Monday, 1 September 2014

BWPA 2014

Tawny Owl over Bluebells - BWPA Commended 2014

Today the British Wildlife Photography Awards winners for 2014 are being announced, and I am very pleased to say that I had the above image commended in the Animal Portrait category, and so it will appear in the coffee table book being produced. The book holds about 200 photographs including all the commended images, highly commended images which also form the gallery which tour the country, and of course the winning images of each category.

This is the sixth photo to make it in the past four years I have entered, and so I am extremely pleased. Maybe it is coincidental, but it appears to me that less and less captive photographs are getting through in recent years making this even more of a surprise, and is why I continue to enter only photographs that are different or very difficult to have taken in the wild.

The award presentation is later this week at the Mall Galleries in London, and then the exhibition of the Highly Commended images will be on display there until this Saturday the 6th of September. If you are in the area, check it out, if it is anything like the last few years it will be an amazing display of stunning photographs from around the UK taken by professional and amateur photographers, really showing off our wonderful wildlife to its beautiful best.

I will keep trying, and hopefully one year again I will be a part of the exhibition as I was a couple of years a go with my otter portrait.

Thanks for looking.


Friday, 29 August 2014

BWC in the Snow

Red Squirrel

Here are a few of my favourite snow photos I have. A few years a go now we had nearly 2 foot of snow around the Centre, it was the most I can remember seeing, and in many places on the reserve it drifted up to 4 foot. I remember taking Bess round the reserve one evening thinking it wouldn't take much longer... but a quick twenty minute circuit turned in to an hour of trenching through the snow. I managed to get a couple of nice photos of her though, which you may have seen in the post I did on Bess a couple of weeks a go.

Above is one of my favourite red squirrel photos.


Snowy Owl in Snow

The snow always brings a conflict of thoughts for me. I do enjoy it while it is pure and white, and love how vibrant it makes the works appear. I like colour, and the natural white background makes the colour really stand out. For photography, this is great, and I missed not having any snow earlier this year to experiment with. Near the top of my list when the snows fall is to get Hedwig out and take him to the reserve for a photo shoot, although that being said, one of my faves of him... above... was taken in the Dell.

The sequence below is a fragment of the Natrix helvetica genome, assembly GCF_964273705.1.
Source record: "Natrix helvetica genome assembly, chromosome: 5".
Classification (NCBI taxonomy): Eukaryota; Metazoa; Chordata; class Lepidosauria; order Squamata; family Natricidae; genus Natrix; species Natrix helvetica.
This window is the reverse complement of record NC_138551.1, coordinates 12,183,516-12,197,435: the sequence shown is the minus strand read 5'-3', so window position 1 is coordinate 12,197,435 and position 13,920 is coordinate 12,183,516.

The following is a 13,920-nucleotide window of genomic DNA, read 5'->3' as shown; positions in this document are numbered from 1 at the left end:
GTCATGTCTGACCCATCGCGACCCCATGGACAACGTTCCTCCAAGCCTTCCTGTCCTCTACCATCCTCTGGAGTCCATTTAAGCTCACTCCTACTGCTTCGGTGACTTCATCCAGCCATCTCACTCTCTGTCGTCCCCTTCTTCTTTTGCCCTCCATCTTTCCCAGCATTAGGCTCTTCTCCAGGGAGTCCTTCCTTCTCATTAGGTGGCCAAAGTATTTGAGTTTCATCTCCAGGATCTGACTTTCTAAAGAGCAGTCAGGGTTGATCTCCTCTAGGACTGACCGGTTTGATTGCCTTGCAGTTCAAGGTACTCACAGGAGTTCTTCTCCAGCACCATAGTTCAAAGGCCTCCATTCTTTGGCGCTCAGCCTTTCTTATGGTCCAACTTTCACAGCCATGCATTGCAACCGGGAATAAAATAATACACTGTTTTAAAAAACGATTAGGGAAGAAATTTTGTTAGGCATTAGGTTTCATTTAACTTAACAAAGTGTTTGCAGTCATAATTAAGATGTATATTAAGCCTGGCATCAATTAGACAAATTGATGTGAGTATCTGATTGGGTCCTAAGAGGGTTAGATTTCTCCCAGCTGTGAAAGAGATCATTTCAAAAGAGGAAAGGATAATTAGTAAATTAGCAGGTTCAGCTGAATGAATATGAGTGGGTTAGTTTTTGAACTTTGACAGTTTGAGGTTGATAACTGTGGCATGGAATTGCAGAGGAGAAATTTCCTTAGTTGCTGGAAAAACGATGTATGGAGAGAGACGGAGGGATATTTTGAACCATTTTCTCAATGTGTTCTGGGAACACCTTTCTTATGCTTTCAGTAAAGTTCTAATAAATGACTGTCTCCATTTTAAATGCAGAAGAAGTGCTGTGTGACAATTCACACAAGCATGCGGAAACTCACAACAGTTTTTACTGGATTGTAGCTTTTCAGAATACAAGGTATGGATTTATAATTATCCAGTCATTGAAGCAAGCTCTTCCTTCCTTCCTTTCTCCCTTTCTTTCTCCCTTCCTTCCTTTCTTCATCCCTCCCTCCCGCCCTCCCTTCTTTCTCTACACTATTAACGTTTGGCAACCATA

Wildcat in Snow

From a work point of view the snow is nothing but a pain. Everything takes longer. Locks need un freezing before going in to a pen, then un freezing again when you need to go bak in later. Water bowls need ice removing before refilling not to mention taps defrosting before being able to use them, bedding replaced more often to make sure all are warm and cosy. Even just walking through the snow to get to everywhere takes its time and repairing any damaged enclosures. If the snow is particularly bad and the keeper scan't get in, then I am on my own to do all the work...

Don't get me wrong, that isn't a complaint, I enjoy it... and the keepers are so good at trying to get here all weathers, it has been a rare occurrence that I have been on my own, but it is all things we need to account for.


Peeking Wildcat

For me, the wildcats are one of the best animals to see in the snow, and it is really where they belong. They look amazing in it, and this is one of my favourite photos of them in the snow. Lex, peering around a trunk where the snow has drifted up it by about 3 feet.


Stoat

Not as many British mammals hibernate as people think... only the hedgehog, dormice and bats. Others like badgers, squirrels and this stoat are still active but do cut down there activity a lot and hunker down to keep warm.


Otter in Snow

The otters love the snow, almost as much as the foxes, and often run around in it. They are very playful animals and love the colder weather, really enjoying playing in the ice too.


Red Deer

A lot of people don't go out with their cameras in the bad weather like rain or when it is actually snowing, but this can lead to some great pics that not many people get as they are indoors or concerned about their cameras getting wet.

Cameras these days are pretty good at being weather resistant, and you can always through a plastic bag over your camera to protect it.


Tawny Flying in Snow

I have only once been around when it was snowing at the Centre, but I tried to make the most of it with a few owls, foxes and deer.


Tawny Flying through Snow

Florence flying in the snow, they seem to get less wet in snow than in rain and so we can get away with flying them.


Flo the Fox

Flo, always photogenic.


Fox

Enjoying playing in the snow and catching snow drops... I think of all our animals the foxes enjoy it the most.


Fox

And I quite like this one, it looks more wild with her battling agains the wind and snow to move.


Short- eared Owl

The last lot of snow we had fell just before an Andy Rouse owl workshop, so I went out the day before to scout out some new positions that would work well with the snow.  While out there I took some nice close portraits of some of our owls.


Little Owl

The little owl really fluffed himself up to keep warm.


Snowy Owl

This one of the snowy was taken on the Andy Rouse workshop day.


Fox in Snow

Fox in snow is one of my more popular pictures, and was lucky enough to win a place in the Country file calendar a few years a go... This is when I first learn't how bitchy photography can be, reading comments on forums about this and others photos. Good came from it though, as it gave me the relaxed attitude that I now have towards photography and taking pictures and means I enjoy it far more.


Otter

Simple otter portrait that was one of our many Christmas cards over the years, and below Lilly running over the ice.